Hypothesis: obesity and the insulin resistance syndrome play a major role in end-stage renal failure attributed to hypertension and labelled ‘hypertensive nephrosclerosis'


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Abstract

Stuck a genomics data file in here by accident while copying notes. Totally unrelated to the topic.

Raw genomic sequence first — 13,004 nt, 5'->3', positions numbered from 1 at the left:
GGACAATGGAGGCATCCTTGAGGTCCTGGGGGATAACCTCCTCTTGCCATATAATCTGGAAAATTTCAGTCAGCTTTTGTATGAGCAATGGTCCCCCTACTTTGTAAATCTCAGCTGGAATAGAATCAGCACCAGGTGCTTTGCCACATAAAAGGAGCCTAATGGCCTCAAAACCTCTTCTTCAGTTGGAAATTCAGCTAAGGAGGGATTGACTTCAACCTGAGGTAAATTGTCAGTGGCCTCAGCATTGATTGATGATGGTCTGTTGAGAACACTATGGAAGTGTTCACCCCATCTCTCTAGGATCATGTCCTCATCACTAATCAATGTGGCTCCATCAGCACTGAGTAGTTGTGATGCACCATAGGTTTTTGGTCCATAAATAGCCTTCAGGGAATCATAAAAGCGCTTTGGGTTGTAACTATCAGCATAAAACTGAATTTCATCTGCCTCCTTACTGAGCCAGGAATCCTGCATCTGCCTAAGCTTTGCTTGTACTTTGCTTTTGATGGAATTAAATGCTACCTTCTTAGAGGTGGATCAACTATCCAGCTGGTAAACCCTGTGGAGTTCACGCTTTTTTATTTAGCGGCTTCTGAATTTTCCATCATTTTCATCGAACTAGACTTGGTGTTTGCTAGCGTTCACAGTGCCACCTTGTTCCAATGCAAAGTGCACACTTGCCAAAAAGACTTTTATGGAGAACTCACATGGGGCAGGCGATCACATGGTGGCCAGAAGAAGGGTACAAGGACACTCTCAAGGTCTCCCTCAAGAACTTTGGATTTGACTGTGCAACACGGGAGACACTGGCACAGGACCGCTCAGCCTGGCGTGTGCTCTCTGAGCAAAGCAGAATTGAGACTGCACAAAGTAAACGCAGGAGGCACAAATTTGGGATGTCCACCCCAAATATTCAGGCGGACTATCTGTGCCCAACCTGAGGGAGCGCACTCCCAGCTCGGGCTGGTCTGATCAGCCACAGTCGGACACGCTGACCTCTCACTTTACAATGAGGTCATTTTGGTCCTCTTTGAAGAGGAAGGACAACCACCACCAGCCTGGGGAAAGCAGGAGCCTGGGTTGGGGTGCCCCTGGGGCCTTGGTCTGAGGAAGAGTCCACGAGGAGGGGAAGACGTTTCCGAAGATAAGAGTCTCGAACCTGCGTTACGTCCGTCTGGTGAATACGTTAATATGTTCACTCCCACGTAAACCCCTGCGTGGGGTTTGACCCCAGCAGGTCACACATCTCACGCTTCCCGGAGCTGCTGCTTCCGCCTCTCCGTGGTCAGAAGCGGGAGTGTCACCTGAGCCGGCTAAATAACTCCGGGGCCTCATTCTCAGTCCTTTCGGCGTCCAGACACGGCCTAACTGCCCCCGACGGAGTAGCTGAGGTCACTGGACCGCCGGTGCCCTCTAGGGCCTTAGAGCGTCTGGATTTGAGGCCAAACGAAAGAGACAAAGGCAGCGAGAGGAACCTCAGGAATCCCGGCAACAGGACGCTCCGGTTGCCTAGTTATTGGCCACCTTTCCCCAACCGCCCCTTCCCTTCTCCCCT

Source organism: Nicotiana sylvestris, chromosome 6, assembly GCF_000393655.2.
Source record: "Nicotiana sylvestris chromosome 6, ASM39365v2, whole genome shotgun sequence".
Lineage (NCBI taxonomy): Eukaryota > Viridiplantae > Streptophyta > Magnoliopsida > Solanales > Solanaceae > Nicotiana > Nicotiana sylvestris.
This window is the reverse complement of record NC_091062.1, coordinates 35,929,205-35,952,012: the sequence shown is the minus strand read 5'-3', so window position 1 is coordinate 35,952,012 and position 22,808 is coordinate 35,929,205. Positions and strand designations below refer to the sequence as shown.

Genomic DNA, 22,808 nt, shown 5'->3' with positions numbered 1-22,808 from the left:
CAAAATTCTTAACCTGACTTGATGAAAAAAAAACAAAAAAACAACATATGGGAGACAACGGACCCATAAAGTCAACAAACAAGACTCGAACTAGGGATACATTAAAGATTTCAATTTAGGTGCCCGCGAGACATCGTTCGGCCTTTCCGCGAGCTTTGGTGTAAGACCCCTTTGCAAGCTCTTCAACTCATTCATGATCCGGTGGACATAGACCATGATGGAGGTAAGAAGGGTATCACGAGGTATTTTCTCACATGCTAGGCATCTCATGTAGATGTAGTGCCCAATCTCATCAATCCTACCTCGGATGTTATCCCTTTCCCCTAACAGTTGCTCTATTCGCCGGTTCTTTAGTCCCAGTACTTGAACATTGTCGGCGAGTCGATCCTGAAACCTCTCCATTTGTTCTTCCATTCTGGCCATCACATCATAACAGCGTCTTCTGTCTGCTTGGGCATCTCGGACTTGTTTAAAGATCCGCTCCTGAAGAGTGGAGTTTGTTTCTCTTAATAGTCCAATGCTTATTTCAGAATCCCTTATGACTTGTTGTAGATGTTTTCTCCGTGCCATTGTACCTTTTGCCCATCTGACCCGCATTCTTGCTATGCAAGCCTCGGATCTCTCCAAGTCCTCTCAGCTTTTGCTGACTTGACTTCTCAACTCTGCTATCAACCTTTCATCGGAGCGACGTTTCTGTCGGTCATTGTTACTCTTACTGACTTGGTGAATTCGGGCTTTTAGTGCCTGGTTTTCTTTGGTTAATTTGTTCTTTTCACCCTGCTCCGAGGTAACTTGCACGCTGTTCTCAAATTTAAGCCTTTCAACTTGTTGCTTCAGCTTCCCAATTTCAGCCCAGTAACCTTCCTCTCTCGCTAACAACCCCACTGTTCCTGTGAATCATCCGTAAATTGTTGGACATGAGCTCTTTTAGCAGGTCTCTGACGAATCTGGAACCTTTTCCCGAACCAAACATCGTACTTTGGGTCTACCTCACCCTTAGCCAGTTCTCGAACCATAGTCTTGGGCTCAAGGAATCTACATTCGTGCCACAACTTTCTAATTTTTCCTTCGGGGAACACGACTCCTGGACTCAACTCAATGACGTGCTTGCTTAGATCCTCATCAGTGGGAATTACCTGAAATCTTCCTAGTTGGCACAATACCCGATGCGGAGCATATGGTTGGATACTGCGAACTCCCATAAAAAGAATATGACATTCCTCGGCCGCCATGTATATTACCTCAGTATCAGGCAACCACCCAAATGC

About a third of new cases of renal failure in USA are attributed to hypertension despite controversy about the frequency and pathology of so called hypertensive nephrosclerosis. In spite of good documentation that obesity causes renal failure and in spite of the global epidemic of obesity this diagnosis does not feature on most renal failure registries. New documentation that progressive renal failure in hypertension is linked to insulin resistance and analysis of NHANES III data which shows a strong positive significant dose–response relationship between insulin resistance and chronic kidney disease strengthen the view that so called hypertensive nephrosclerosis may be linked more closely to obesity and insulin resistance than to blood pressure. The pathology of the kidney in hypertension has changed. Studies 50 years ago did not show segmental glomerulosclerosis, which has recently been shown to be the key lesion in hypertensive nephrosclerosis. Recent documentation that this is a major mechanism of progression in hypertension together with the fact that similar segmental glomerulosclerosis is the key lesion in obesity and the metabolic syndrome suggests that these factors are more important than hypertension in renal failure attributed to hypertensive nephrosclerosis.

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